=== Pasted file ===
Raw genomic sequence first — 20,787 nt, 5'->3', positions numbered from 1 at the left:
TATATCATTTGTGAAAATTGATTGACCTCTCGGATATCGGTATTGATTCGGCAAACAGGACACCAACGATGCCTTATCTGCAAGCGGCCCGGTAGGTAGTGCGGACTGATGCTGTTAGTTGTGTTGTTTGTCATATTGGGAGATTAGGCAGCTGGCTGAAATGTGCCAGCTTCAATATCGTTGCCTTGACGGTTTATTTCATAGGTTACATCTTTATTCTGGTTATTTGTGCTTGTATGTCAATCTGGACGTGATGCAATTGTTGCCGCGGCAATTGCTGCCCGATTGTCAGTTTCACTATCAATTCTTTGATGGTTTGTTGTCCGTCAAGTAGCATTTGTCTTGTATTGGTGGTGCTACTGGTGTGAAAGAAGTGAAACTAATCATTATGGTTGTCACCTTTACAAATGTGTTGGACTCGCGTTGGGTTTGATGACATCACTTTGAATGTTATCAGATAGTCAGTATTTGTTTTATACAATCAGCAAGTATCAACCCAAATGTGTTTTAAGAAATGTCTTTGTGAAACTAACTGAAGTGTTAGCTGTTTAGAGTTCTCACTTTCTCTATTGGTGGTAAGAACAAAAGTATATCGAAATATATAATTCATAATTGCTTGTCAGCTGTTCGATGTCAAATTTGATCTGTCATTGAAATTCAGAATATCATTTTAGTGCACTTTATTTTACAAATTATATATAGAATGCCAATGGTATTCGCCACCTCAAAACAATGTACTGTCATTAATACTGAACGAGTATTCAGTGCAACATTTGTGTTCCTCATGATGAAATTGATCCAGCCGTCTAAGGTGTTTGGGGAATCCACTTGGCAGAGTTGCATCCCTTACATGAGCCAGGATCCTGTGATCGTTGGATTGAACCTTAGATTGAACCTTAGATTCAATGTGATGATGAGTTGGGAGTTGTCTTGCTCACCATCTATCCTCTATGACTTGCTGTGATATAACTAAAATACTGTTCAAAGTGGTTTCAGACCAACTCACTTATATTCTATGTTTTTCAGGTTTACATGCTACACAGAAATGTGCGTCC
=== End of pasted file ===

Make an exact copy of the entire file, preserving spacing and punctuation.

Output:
Raw genomic sequence first — 20,787 nt, 5'->3', positions numbered from 1 at the left:
TATATCATTTGTGAAAATTGATTGACCTCTCGGATATCGGTATTGATTCGGCAAACAGGACACCAACGATGCCTTATCTGCAAGCGGCCCGGTAGGTAGTGCGGACTGATGCTGTTAGTTGTGTTGTTTGTCATATTGGGAGATTAGGCAGCTGGCTGAAATGTGCCAGCTTCAATATCGTTGCCTTGACGGTTTATTTCATAGGTTACATCTTTATTCTGGTTATTTGTGCTTGTATGTCAATCTGGACGTGATGCAATTGTTGCCGCGGCAATTGCTGCCCGATTGTCAGTTTCACTATCAATTCTTTGATGGTTTGTTGTCCGTCAAGTAGCATTTGTCTTGTATTGGTGGTGCTACTGGTGTGAAAGAAGTGAAACTAATCATTATGGTTGTCACCTTTACAAATGTGTTGGACTCGCGTTGGGTTTGATGACATCACTTTGAATGTTATCAGATAGTCAGTATTTGTTTTATACAATCAGCAAGTATCAACCCAAATGTGTTTTAAGAAATGTCTTTGTGAAACTAACTGAAGTGTTAGCTGTTTAGAGTTCTCACTTTCTCTATTGGTGGTAAGAACAAAAGTATATCGAAATATATAATTCATAATTGCTTGTCAGCTGTTCGATGTCAAATTTGATCTGTCATTGAAATTCAGAATATCATTTTAGTGCACTTTATTTTACAAATTATATATAGAATGCCAATGGTATTCGCCACCTCAAAACAATGTACTGTCATTAATACTGAACGAGTATTCAGTGCAACATTTGTGTTCCTCATGATGAAATTGATCCAGCCGTCTAAGGTGTTTGGGGAATCCACTTGGCAGAGTTGCATCCCTTACATGAGCCAGGATCCTGTGATCGTTGGATTGAACCTTAGATTGAACCTTAGATTCAATGTGATGATGAGTTGGGAGTTGTCTTGCTCACCATCTATCCTCTATGACTTGCTGTGATATAACTAAAATACTGTTCAAAGTGGTTTCAGACCAACTCACTTATATTCTATGTTTTTCAGGTTTACATGCTACACAGAAATGTGCGTCC